A couple of months ago, Scott Haber (http://scotthaber.com/about-me/) e-mailed me from the other side of the world – after reading my book Mindfulness and the Natural World in view of connecting with a kindred spirit! We immediately realised we were both on similar paths with overlapping motivations, aspirations and values around the importance of mindfulness of the natural world. Since then, we have spoken on the phone and support each other’s work regularly.
Scott has just finished writing a fantastic piece on “Why Mindfulness and Turning our Attention to Nature are Paramount for our Ecological Crisis?” and been involved in an associated video as part of an application to be a youth delegate at the the UN Climate talks in Poland which I wanted to share with you as it crystallises so much of our common approach to creating change in our relationship with nature within ourselves and around us….
“What is all this work about? I believe it to be creating more emotionally resilient individuals and more capable communities. I believe it to be helping people find what they want to do outside of rigid cultural dictations; I believe it to be forming new stories for how we relate to ourselves, others, and nature; I believe it to be allowing others to re-see, re-value, and reconnect with the natural world.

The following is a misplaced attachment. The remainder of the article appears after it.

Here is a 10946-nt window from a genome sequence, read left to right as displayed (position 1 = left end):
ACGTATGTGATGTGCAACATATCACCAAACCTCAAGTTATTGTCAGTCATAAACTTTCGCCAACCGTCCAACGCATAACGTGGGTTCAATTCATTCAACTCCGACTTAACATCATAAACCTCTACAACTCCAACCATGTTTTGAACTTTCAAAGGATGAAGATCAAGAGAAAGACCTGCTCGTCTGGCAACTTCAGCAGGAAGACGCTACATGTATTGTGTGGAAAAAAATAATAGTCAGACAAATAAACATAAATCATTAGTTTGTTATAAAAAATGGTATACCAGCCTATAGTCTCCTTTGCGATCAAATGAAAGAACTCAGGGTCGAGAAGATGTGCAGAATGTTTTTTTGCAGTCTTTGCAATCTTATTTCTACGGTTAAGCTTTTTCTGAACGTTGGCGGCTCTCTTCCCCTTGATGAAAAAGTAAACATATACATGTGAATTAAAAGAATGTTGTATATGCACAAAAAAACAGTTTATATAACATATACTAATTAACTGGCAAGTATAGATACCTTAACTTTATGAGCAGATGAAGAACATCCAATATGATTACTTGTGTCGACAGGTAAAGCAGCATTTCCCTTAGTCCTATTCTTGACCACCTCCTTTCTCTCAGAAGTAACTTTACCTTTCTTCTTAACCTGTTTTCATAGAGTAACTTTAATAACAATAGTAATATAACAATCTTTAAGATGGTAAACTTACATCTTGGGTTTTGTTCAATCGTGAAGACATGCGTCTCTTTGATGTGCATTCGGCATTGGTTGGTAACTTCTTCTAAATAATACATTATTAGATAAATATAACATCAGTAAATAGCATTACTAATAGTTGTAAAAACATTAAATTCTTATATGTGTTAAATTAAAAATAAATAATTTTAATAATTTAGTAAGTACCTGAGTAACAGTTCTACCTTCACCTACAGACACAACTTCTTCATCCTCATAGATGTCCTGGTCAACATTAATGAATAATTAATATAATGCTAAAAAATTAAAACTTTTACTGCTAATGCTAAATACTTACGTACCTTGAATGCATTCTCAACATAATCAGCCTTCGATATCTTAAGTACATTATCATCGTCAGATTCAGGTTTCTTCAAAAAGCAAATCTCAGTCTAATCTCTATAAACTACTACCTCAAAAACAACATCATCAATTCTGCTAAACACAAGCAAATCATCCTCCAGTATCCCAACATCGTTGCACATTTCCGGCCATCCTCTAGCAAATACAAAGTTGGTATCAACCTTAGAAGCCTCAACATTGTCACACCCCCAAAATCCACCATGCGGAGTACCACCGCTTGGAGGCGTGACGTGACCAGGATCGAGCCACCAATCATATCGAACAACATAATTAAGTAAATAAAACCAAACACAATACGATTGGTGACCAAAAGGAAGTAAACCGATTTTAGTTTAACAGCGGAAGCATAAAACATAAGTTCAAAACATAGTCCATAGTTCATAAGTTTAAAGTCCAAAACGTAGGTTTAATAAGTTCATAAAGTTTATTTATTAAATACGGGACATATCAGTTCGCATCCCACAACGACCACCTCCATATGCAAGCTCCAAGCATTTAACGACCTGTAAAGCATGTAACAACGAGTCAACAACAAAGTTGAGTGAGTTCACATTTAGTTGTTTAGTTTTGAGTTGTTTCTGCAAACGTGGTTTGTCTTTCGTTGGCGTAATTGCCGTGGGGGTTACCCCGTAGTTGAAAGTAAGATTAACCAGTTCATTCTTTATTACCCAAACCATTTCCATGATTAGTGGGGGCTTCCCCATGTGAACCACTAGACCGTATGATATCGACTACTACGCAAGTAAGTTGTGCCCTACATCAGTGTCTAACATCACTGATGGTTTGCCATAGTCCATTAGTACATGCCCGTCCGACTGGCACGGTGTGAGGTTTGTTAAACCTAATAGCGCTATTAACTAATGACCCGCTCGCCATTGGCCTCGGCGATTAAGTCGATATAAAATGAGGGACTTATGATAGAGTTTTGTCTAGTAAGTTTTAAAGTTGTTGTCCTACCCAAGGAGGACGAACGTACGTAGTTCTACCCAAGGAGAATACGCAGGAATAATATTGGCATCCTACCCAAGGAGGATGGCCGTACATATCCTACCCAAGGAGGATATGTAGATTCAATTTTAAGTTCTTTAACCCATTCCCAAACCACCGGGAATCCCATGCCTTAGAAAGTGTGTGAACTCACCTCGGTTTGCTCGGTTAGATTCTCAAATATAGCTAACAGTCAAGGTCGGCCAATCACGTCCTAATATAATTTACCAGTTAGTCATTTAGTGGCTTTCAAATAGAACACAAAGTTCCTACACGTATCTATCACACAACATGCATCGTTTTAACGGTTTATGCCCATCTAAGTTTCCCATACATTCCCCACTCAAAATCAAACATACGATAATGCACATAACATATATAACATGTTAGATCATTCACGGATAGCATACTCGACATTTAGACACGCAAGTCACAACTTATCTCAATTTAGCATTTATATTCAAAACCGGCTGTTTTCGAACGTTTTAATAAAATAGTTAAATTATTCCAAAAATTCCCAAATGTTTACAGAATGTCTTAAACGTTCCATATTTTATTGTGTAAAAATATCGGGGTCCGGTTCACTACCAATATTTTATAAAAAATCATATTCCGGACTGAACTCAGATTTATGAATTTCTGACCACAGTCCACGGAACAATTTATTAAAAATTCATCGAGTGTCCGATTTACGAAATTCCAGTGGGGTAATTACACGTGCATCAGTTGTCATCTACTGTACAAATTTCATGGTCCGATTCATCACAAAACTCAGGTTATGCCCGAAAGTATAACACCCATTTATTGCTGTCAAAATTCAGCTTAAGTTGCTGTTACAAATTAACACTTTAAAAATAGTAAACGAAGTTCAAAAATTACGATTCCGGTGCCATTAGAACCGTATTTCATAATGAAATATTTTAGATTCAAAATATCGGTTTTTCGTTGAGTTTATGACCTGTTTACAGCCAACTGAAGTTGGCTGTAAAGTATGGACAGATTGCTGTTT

To connect with the natural world is being immersed in nature without needing to achieve or produce. It is connecting with the stories all around us instead of living dictated by the stories the mind may be constantly telling. It is an opportunity to let go of perpetual stimulation and rewire our constant need for entertainment. It is learning to once again participate in the world that surrounds and supports us in each and every moment.
Is it really that important to “connect” with nature? For our wellbeing and our ecological crisis, I believe so. Mindfulness and specifically nature-based mindfulness are paramount. (If mindfulness is defined as experiencing the totality of the present moment without judgement, we can think of nature-based mindfulness as tuning our experience, conscious attention and senses to the natural world.
Mindfulness can often be categorized as a self-help practice, with the emphasis on the self: it is a practice limited to individual betterment. Yet, mindfulness transcends beyond cultivating inner peace. I believe, mindfulness and turning our attention to nature hold the keys to helping us wade our way through our current ecological crisis”
Thank you to Scott for this brilliant work! In his words…
“I hope the experiences I provide can help remind others of their innate love for nature, for how could you destroy something you love? If we want to shift from the exploitative mindsets of capitalism and colonialism, it requires nothing less. To me, the best way to address the root of our ecological issues and to develop real climate justice, is in helping others remember, re-see, revalue, and reconnect with the natural world.”
I can only second that!